Clams in the Raw – a Note for Ease of Opening These

I’ve been busy – yes, my arm is much better now, and I can cook efficiently again.  I can even eat like a polite member of society (no putting my face about four inches from the plate any more, or figuring out how to handle a fork with the left hand, British style)! I do have a couple recipes I made recently and I want to do them once more (with photos this time) to share.

Finishing up the new house continues onward.  I keep being told I’ll get that Certificate of Occupancy any day now, but I’m not holding my breath.   I’ve been packing, and buying stuff I never realized I needed to buy, and doing such and so forth.  Nearly all my books have been sorted through, and at least ten bags got donated to the local library sale, or to a farmer’s market cookbook swap, or thrown into the recycle bin (old computer books… no one  wants those!)  I still have plenty of books, though.

raw clams, technique, Paleo

Raw clams with lemon, on a bed of lettuce.

The following, though, is my Dad’s method of preparing raw clams, without having to worry about cutting oneself with a sharp knife.   As such, it’s not really a recipe.  I do plan to see if this can be replicated with oysters, which are a whole ‘nother level of magnitude to open safely!

Easy Opening Raw Clams:  

  • Buy clams as fresh as possible, from a reputable dealer.  They should not have been previously frozen (we don’t see them in the shell in the supermarket that way, at least here in New England).
  • Put the clams in your freezer, un-opened.  Make sure all clams are tightly closed – at this point it means they are still alive and healthy.  Of course, they don’t survive being frozen!
  • Leave them there at least four days; I’ve noticed that this technique does not work so well on day 2 or day 3.
  • Pull them out and allow to thaw.  Maybe half a day in the fridge.
  • When ready to serve, prepare dipping sauces if any, or slice some lemon wedges.  Or, both.  Ideally I like having several options:  Lemon or lime slices, a mignonette  (the link leads to mine), a bottle of your favorite hot pepper sauce, perhaps a little horseradish – either alone or in with ketchup as a cocktail sauce.  Since most of my condiments have moved up north, and since I am currently avoiding nightshades for a putative autoimmune situation, I opted for just the lemon.  (Yes, there’s a pre-existing bottle of hot sauce in the photo, but I didn’t use it.)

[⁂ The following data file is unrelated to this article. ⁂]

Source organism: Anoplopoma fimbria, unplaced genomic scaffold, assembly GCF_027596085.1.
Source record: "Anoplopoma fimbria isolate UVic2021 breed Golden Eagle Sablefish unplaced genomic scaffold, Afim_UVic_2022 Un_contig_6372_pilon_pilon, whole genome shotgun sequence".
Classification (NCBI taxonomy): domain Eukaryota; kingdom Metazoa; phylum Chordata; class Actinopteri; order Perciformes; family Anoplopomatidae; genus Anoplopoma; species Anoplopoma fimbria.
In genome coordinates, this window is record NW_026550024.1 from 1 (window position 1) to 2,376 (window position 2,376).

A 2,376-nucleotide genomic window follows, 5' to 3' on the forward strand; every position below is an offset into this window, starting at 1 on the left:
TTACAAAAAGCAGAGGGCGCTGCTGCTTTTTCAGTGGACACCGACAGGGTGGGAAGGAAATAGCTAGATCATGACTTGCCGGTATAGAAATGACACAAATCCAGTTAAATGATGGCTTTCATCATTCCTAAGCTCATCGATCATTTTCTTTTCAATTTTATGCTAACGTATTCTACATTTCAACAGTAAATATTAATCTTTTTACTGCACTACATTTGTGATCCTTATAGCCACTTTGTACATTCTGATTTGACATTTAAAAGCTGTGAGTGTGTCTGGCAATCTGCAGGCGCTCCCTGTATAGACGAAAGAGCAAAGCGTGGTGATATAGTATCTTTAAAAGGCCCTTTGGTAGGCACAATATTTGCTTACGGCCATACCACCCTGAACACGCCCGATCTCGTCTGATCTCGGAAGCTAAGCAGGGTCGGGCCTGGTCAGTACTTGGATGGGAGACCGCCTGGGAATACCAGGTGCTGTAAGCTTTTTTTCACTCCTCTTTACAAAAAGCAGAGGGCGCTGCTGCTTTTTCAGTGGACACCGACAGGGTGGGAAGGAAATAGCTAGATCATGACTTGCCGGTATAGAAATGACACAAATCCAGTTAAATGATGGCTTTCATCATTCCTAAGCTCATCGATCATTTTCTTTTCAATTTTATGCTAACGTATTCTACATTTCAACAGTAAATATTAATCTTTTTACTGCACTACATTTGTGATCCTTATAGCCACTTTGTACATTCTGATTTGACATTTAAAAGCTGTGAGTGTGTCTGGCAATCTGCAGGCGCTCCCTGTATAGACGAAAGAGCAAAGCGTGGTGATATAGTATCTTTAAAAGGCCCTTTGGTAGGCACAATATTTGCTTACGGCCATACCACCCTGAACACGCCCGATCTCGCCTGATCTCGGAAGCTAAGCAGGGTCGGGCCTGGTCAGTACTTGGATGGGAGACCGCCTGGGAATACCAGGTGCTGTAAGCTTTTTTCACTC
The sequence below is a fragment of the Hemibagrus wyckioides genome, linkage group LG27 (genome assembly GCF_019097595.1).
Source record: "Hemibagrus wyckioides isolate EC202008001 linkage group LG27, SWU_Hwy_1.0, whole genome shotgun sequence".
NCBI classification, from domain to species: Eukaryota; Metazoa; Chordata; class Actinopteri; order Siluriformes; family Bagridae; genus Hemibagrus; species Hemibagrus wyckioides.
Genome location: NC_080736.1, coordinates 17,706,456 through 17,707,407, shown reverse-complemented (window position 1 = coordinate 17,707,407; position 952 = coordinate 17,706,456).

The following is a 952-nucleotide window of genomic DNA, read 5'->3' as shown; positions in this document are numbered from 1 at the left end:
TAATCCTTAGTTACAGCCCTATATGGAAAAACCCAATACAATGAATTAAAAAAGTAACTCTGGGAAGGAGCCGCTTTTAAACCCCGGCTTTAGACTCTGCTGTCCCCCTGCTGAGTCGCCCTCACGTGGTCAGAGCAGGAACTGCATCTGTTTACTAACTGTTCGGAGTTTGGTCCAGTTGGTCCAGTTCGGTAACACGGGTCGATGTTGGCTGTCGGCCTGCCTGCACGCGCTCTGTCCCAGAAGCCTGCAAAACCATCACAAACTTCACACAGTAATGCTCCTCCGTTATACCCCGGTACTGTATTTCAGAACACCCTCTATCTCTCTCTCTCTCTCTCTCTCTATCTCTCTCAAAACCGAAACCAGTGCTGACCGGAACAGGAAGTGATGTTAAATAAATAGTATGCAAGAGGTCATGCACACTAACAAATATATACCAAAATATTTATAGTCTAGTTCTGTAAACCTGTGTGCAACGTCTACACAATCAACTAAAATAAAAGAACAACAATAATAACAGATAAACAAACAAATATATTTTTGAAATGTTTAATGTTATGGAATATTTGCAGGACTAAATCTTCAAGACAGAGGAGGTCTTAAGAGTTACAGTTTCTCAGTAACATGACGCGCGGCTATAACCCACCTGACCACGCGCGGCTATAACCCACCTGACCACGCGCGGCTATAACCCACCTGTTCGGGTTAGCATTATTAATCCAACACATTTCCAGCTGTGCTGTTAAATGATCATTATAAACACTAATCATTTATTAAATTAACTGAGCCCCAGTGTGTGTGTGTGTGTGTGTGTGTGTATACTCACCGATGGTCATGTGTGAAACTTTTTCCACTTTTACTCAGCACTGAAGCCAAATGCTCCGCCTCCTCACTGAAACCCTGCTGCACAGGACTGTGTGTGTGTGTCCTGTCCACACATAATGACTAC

• Just use a regular place-setting flatware knife to open these guys up.  Easy peasy and no stress.
  • As long as you eat them within a couple of months of freezing, I’ve never found any taste quality degradation.  Mind you, I haven’t run a side-by-side experiment yet.
  • Serve on a bed of lettuce, or alternatively, on a bed of crushed ice.  I don’t have crushed ice here (or ice of any sort for that matter, as my ice cube trays moved north already), so lettuce it is!  I’d love to find a set of those little oyster forks and use those, but.
  • At any rate, if you are serving as an appetizer for company at a sit down dinner, I recommend opening the clams before serving, and using a paring knife to separate the bottom of the clam from the shell.  It is perfectly respectable to serve the hot sauce in its original bottle, and pass it around the table.  More casual… let your guests open up their own clams!
Raw clams, Paleo, technique

While I am currently avoiding nightshade-containing foods, the hot sauce begged to be in the photo.

Thank you, Dad, for helping me carry on your shellfish (NOT selfish!!!) tradition!  At the moment, I don’t know anyone else who does this, so if you do so already, please comment here!

Further Info:  I bought two sizes of clam ~ littleneck and cherrystone.  The cherrystones are larger.  There’s an even bigger size, the chowder clam.  They are all the same species, Mercenaria mercenaria.   They are sometimes commonly referred to as quahogs, or sometimes just the chowder clams are known as quahogs.

Come celebrate at the link party at Fiesta Friday,
with your marvelous co-hosts Zeba and Jhuls.



About goatsandgreens

The foodie me: Low/no gluten, low sugars, lots of ethnic variety of foods. Seafood, offal, veggies. Farmers' markets. Cooking from scratch, and largely local. The "future" me: I've now moved to my new home in rural western Massachusetts. I am raising chickens (for meat and for eggs) and planning for guinea fowl, Shetland sheep, and probably goats and/or alpaca. Possibly feeder pigs. Raising veggies and going solar.
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